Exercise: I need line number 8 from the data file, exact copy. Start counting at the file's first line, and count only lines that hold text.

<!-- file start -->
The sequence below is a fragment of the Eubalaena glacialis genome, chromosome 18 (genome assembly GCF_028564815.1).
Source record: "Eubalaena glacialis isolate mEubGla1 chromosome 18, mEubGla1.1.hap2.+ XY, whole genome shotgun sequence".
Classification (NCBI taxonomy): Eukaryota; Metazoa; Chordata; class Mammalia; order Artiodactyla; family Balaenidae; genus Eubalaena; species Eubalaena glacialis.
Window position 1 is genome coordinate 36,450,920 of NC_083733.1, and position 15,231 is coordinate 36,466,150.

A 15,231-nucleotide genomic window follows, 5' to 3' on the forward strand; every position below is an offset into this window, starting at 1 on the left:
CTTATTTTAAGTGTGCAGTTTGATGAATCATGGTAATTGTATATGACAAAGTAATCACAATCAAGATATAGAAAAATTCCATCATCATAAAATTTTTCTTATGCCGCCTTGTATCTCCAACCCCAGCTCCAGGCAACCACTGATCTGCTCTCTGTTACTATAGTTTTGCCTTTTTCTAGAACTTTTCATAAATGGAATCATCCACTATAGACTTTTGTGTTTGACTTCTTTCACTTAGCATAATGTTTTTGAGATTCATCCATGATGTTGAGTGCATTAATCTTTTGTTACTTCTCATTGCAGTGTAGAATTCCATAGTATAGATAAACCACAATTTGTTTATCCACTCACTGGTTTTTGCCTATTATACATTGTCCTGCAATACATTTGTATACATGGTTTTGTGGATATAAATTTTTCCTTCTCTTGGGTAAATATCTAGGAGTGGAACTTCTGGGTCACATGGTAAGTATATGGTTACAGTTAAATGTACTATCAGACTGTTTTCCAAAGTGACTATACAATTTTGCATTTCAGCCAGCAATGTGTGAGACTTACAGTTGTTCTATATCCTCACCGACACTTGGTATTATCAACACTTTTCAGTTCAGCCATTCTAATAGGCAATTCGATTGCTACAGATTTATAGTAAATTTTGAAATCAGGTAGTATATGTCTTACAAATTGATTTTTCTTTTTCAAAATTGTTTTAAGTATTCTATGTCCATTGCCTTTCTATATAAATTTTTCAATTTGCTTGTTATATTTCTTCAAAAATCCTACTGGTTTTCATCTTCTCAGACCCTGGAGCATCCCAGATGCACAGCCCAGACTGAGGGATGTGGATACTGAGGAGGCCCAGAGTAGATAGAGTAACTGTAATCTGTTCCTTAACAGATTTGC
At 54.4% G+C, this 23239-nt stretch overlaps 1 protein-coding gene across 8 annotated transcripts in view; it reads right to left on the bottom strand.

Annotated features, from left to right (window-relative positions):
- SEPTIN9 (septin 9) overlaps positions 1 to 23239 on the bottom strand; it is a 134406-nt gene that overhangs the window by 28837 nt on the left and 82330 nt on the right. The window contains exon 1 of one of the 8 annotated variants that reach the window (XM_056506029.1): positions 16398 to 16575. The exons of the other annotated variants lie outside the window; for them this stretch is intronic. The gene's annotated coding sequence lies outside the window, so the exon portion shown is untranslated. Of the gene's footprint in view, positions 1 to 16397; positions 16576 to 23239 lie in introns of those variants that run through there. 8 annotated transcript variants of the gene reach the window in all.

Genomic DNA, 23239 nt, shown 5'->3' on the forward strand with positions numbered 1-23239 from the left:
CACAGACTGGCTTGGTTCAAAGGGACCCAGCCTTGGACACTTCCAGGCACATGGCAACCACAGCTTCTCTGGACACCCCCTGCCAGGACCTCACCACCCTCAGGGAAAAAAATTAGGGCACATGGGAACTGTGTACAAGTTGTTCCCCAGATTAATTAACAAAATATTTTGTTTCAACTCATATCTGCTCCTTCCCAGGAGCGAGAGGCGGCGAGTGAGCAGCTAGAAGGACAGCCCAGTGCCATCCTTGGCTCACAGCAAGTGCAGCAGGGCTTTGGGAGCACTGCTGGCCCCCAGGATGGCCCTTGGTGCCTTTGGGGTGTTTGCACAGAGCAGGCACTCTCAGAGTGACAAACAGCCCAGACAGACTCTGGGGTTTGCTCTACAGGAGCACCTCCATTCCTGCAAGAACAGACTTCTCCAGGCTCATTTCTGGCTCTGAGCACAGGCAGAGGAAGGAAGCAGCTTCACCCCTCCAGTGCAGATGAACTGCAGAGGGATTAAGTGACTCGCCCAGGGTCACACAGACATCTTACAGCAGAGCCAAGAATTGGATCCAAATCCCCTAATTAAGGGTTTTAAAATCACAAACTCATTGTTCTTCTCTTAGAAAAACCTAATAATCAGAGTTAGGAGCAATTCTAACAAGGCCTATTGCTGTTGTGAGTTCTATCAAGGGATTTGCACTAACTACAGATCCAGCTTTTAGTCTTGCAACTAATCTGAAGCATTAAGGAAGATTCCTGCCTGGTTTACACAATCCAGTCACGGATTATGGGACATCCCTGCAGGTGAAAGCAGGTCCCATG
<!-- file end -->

Annotated features, from left to right (window-relative positions):